With my warmest best wishes,

Rupert Murdoch to Dow Jones Staff:

To Dow Jones employees,

You will have just heard that I, with the heaviest of hearts, have accepted the resignation of Les Hinton. It is a measure of his integrity and the quality of his character that he felt compelled to take responsibility even though he is far from the serious issues in London.

Les and I have been on a remarkable journey together for more than 52 years. That this passage has come to an unexpected end, professionally, not personally, is a matter of much sadness to me. I vividly recall an enthusiastic young man in the offices of my first newspaper in Adelaide, where Les joined the company as a 15-year-old and had the rather unenviable task of buying me sandwiches for lunch.

It was clear then that Les was a remarkable talent, and that he had the ability and the energy to carry him far. Little did we both realize that we would be travel companions on a journey through the world of magazines, Hollywood, television studios, coupons and the greatest newspapers on the globe. Little did we realize that our corporate relationship would end in these circumstances.

Through all of his many jobs he has displayed leadership - and that leadership has enabled us to make remarkable progress at the Dow Jones company while our competitors have been flailing because of structural change and economic crisis.

Three and a half years ago, when I stood atop boxes of photocopy paper in the rather dowdy offices of the old Dow Jones, there was no doubt some apprehension among the staff about the new management. No amount of reassurance or cajoling can convince a person to respect another - respect only comes through the reality of day-after-day contact. Respect is earned not granted. Les has earned the respect of all at Dow Jones, both for the way he conducts himself and for the way he has conducted the company.

On this difficult day we should appreciate that his extraordinary work has provided a platform for the future success of Dow Jones. And his great contribution to News Corporation over more than five decades has enhanced innumerable lives, whether those of employees hired by him or of readers better informed because of him.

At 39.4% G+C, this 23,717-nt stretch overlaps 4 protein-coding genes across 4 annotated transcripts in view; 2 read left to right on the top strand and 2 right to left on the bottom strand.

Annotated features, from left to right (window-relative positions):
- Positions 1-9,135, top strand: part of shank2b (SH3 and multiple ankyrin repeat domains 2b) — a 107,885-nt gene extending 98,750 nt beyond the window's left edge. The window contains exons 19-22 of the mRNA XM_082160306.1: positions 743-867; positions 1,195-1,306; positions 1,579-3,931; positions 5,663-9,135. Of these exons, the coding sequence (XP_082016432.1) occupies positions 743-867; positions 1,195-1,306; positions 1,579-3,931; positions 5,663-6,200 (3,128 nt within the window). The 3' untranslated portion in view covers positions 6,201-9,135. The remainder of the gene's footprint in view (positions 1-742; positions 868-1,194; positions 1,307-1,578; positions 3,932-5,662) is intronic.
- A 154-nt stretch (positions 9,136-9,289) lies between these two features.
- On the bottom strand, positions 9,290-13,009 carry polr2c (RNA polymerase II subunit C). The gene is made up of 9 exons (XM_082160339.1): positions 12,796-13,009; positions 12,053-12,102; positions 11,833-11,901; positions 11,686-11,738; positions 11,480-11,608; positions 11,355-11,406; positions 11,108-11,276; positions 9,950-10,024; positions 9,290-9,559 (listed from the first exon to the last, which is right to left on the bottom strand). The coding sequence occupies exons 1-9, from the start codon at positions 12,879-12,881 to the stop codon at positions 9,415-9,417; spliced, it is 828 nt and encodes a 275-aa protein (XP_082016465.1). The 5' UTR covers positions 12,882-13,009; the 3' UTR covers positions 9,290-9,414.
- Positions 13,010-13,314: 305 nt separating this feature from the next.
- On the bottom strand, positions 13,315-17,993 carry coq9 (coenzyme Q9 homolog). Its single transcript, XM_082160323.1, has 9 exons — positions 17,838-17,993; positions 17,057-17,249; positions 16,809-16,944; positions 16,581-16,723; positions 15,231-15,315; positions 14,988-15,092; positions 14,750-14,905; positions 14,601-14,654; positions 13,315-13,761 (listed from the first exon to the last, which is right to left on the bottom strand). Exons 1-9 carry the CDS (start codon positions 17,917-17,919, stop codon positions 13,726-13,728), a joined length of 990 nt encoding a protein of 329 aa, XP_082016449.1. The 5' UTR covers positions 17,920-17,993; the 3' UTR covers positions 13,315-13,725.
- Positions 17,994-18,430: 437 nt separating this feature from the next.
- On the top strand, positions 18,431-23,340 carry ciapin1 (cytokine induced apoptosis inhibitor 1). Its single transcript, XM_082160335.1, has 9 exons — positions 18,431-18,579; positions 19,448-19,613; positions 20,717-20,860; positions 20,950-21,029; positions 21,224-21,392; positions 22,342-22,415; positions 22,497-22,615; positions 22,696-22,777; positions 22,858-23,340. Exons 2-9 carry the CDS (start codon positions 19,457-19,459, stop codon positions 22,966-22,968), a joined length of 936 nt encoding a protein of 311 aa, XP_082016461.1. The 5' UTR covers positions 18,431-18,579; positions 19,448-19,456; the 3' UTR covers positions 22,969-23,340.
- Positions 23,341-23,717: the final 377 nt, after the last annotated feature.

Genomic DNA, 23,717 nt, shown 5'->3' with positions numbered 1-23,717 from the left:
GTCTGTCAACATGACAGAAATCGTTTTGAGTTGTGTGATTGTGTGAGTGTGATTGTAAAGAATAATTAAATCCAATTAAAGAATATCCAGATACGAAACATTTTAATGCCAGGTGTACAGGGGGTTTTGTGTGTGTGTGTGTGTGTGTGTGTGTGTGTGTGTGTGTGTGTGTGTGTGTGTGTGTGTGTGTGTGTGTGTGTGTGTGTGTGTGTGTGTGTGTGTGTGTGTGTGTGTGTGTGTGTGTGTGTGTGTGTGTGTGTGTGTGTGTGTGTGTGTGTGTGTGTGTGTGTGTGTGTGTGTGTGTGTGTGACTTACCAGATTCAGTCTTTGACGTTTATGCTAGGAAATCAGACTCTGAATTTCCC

Let me emphasize one point - News Corporation is not Rupert Murdoch. It is the collective creativity and effort of many thousands of people around the world, and few individuals have given more to this company than Les Hinton.

Rupert Murdoch

Robert Thomson to Wall Street Journal Staff:
Dear All,

I'm sure you will have seen the note from Les Hinton, who has led us with distinction and dignity since the day he arrived at Dow Jones.  He is far too modest a person to reveal how much he has fought for the cause of great journalism at the Journal and Newswires and beyond. We have had the privilege of working for an individual who instinctively understands the value of original reporting and fine writing, and has matched that understanding with commitment and investment.

Before Les transformed the company, there were plans afoot for hundreds of editorial layoffs and  Dow Jones was at the mercy of management consultants. In the most turbulent of times for “old” media, Les steered us back into profitability and made us a digital force around the world. There will be a certain amount of uncertainty in the coming days, but we should all be clear that, as Dow Jones journalists, we owe Les an enormous and irredeemable debt.